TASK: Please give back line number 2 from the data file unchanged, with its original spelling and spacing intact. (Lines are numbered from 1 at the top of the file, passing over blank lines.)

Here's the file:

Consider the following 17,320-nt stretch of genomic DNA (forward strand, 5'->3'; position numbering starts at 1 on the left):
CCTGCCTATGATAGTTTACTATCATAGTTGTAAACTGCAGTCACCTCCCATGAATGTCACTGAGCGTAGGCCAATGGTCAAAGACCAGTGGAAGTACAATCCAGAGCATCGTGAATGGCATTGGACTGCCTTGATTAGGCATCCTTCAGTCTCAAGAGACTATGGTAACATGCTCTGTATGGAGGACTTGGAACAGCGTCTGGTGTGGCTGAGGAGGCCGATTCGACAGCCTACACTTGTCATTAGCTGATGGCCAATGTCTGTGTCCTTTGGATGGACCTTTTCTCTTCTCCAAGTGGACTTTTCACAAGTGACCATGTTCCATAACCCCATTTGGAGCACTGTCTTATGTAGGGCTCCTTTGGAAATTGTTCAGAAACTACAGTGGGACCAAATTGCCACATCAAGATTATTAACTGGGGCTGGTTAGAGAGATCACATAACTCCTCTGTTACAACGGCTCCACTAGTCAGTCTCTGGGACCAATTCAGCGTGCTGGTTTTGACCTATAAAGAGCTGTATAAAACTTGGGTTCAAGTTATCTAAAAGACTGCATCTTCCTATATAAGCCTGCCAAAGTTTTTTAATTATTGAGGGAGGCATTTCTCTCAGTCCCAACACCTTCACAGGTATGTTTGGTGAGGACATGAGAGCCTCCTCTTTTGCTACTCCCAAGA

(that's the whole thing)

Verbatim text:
CCTGCCTATGATAGTTTACTATCATAGTTGTAAACTGCAGTCACCTCCCATGAATGTCACTGAGCGTAGGCCAATGGTCAAAGACCAGTGGAAGTACAATCCAGAGCATCGTGAATGGCATTGGACTGCCTTGATTAGGCATCCTTCAGTCTCAAGAGACTATGGTAACATGCTCTGTATGGAGGACTTGGAACAGCGTCTGGTGTGGCTGAGGAGGCCGATTCGACAGCCTACACTTGTCATTAGCTGATGGCCAATGTCTGTGTCCTTTGGATGGACCTTTTCTCTTCTCCAAGTGGACTTTTCACAAGTGACCATGTTCCATAACCCCATTTGGAGCACTGTCTTATGTAGGGCTCCTTTGGAAATTGTTCAGAAACTACAGTGGGACCAAATTGCCACATCAAGATTATTAACTGGGGCTGGTTAGAGAGATCACATAACTCCTCTGTTACAACGGCTCCACTAGTCAGTCTCTGGGACCAATTCAGCGTGCTGGTTTTGACCTATAAAGAGCTGTATAAAACTTGGGTTCAAGTTATCTAAAAGACTGCATCTTCCTATATAAGCCTGCCAAAGTTTTTTAATTATTGAGGGAGGCATTTCTCTCAGTCCCAACACCTTCACAGGTATGTTTGGTGAGGACATGAGAGCCTCCTCTTTTGCTACTCCCAAGA